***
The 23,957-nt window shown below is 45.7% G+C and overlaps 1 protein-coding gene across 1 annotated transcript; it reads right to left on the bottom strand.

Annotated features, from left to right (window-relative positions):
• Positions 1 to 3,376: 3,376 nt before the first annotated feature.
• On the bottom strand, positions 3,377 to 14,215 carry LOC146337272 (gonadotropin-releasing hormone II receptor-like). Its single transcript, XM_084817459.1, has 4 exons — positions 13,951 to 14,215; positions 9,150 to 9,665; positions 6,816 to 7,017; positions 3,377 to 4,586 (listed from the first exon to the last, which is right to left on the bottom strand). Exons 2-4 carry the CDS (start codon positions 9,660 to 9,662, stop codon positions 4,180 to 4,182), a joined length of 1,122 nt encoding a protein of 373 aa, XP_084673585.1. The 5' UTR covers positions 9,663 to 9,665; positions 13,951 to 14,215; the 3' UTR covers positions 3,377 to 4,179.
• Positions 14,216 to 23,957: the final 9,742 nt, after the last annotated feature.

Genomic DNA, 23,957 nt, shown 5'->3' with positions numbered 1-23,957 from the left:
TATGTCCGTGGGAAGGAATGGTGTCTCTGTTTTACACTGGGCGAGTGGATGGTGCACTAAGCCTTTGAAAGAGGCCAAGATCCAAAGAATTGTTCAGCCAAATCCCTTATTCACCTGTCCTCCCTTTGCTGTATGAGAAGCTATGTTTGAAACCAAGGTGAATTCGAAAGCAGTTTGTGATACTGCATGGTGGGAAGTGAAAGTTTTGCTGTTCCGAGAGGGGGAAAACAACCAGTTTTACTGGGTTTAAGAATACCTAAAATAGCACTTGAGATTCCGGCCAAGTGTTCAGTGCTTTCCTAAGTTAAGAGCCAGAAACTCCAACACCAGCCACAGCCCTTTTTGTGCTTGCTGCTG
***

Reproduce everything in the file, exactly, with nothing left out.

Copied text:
The 23,957-nt window shown below is 45.7% G+C and overlaps 1 protein-coding gene across 1 annotated transcript; it reads right to left on the bottom strand.

Annotated features, from left to right (window-relative positions):
• Positions 1 to 3,376: 3,376 nt before the first annotated feature.
• On the bottom strand, positions 3,377 to 14,215 carry LOC146337272 (gonadotropin-releasing hormone II receptor-like). Its single transcript, XM_084817459.1, has 4 exons — positions 13,951 to 14,215; positions 9,150 to 9,665; positions 6,816 to 7,017; positions 3,377 to 4,586 (listed from the first exon to the last, which is right to left on the bottom strand). Exons 2-4 carry the CDS (start codon positions 9,660 to 9,662, stop codon positions 4,180 to 4,182), a joined length of 1,122 nt encoding a protein of 373 aa, XP_084673585.1. The 5' UTR covers positions 9,663 to 9,665; positions 13,951 to 14,215; the 3' UTR covers positions 3,377 to 4,179.
• Positions 14,216 to 23,957: the final 9,742 nt, after the last annotated feature.

Genomic DNA, 23,957 nt, shown 5'->3' with positions numbered 1-23,957 from the left:
TATGTCCGTGGGAAGGAATGGTGTCTCTGTTTTACACTGGGCGAGTGGATGGTGCACTAAGCCTTTGAAAGAGGCCAAGATCCAAAGAATTGTTCAGCCAAATCCCTTATTCACCTGTCCTCCCTTTGCTGTATGAGAAGCTATGTTTGAAACCAAGGTGAATTCGAAAGCAGTTTGTGATACTGCATGGTGGGAAGTGAAAGTTTTGCTGTTCCGAGAGGGGGAAAACAACCAGTTTTACTGGGTTTAAGAATACCTAAAATAGCACTTGAGATTCCGGCCAAGTGTTCAGTGCTTTCCTAAGTTAAGAGCCAGAAACTCCAACACCAGCCACAGCCCTTTTTGTGCTTGCTGCTG